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Thursday, June 9, 2011

OSPCD Presents Recommendations For Magoun Square to Attendees of Committee on Housing and Community Development Meeting

Magoun Square Intersection
 At May 25th's Committee on Housing and Community Development meeting, representatives from the Office of Strategic Planning and Community Development (OSPCD) presented research and recommendations on how to stimulate the struggling Magoun Square Business District to members of the Board of Alderman and a handful of attendees that included business owners and residents/patrons of Magoun Square.

The 16 page report highlighted key issues that contribute to the decline of business in the square and it's "depressing" feel as one resident described it. The factors that were identified included a disconnect between businesses and residents' needs, low rents bringing in businesses that lack a definitive plan, and a nonexistent identity for the square as a whole. Magoun, currently, has 7 empty storefronts within boundaries defined by Brad Rawson as, roughly, 525 Broadway (across from Trum Field) to 483 Broadway (Winter Hill Laundromat) and covering across to 518 Medford Street (Olde Magoun's Saloon).

This report and subsequent meeting comes in response to orders submitted to the Board of Alderman at various times by Ward 5 Alderman, Sean O'Donovan and Ward 4 Alderman, Walter Pero respectively.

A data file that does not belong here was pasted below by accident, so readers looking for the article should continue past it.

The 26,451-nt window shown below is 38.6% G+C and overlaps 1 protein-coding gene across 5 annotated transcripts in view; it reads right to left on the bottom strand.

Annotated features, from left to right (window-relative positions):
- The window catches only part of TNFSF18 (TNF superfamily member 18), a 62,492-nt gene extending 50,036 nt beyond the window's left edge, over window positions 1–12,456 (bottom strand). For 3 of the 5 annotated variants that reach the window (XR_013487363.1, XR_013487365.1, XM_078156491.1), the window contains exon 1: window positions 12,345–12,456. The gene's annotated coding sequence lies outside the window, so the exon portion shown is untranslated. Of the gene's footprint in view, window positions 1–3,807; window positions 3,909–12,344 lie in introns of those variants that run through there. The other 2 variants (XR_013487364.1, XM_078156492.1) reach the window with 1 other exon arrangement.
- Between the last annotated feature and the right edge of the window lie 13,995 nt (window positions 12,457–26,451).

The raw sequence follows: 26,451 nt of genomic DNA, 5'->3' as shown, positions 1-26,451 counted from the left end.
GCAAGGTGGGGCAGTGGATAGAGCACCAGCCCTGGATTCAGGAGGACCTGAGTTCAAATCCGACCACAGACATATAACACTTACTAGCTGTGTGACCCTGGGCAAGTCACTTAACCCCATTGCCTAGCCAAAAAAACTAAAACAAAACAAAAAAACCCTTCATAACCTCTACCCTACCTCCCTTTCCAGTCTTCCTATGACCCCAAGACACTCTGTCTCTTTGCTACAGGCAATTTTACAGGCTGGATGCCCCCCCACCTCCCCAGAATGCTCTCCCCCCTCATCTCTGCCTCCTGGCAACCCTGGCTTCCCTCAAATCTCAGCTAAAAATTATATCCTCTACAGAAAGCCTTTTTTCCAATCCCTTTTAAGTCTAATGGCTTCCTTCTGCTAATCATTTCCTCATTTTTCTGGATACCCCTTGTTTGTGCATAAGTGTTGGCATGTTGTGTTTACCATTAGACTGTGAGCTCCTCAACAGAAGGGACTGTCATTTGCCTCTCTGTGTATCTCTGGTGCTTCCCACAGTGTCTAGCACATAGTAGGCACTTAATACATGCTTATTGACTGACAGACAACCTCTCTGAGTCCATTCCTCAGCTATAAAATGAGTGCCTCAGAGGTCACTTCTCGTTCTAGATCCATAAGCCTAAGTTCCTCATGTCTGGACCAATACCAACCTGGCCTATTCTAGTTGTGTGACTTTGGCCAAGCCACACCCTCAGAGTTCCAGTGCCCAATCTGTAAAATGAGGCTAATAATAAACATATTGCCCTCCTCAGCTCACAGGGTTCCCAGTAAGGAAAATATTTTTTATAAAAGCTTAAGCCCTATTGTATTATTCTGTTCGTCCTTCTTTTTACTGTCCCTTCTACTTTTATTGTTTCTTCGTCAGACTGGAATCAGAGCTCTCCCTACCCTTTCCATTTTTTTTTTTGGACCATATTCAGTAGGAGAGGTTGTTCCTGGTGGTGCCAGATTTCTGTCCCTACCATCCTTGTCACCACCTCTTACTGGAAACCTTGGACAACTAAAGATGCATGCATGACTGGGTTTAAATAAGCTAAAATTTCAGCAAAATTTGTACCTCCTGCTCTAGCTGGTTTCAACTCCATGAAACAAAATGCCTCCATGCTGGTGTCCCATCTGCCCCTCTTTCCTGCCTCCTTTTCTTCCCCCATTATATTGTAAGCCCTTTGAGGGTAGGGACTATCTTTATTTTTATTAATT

Those orders were as follows...
189106: Discussion That the Executive Director of the Office of Strategic Planning and Community Development Meet with the Magoun Square Businesses and the Ward 5 Alderman to Develop a Plan for Magoun Square to Stimulate Business, All in Anticipation of 2015 Green Line Arrival.

189727: Discuss in Committee That the Director of SPCD Report in Writing to the Committee on Housing and Community Development on the Results of the Meeting with the Magoun Square Business Owners and the Ward Five Alderman, to Discuss Parking and Other Issues Affecting the Decline in Business in Magoun Square.

After the presentation of the report, resident/patrons and business owners were given an opportunity to offer their thoughts on Magoun and what they would like to see the future hold for their square. I, personally, spoke about the sincere dedication to the square that locals have and my desire to see the gap between businesses, residents, and elected officials be bridged after years of disconnect. Current shop owners spoke about not being able to "sell" the square to potential business owners due to bad business plans by existing storefronts, the revolving door that Magoun Square has become for businesses, and (of course) parking.

It is impossible to have a conversation about Magoun without bringing up the current, severe parking restraints the square is experiencing. Being surrounded by resident-only side streets, viciously enforced two-hour parking, and an over-priced parking lot has made some spaces impossible to lease out for building owners. OSPCD touched briefly on this topic in their report, however, did not divulge in depth as their focus was mainly on business practices and the physical appearance of the square.

OSPCD did offer the following recommendations:

Convene a forum/event to bring together property owners, business owners and residents interested in working to implement a Visioning and/or Branding process for the Magoun Square commercial district.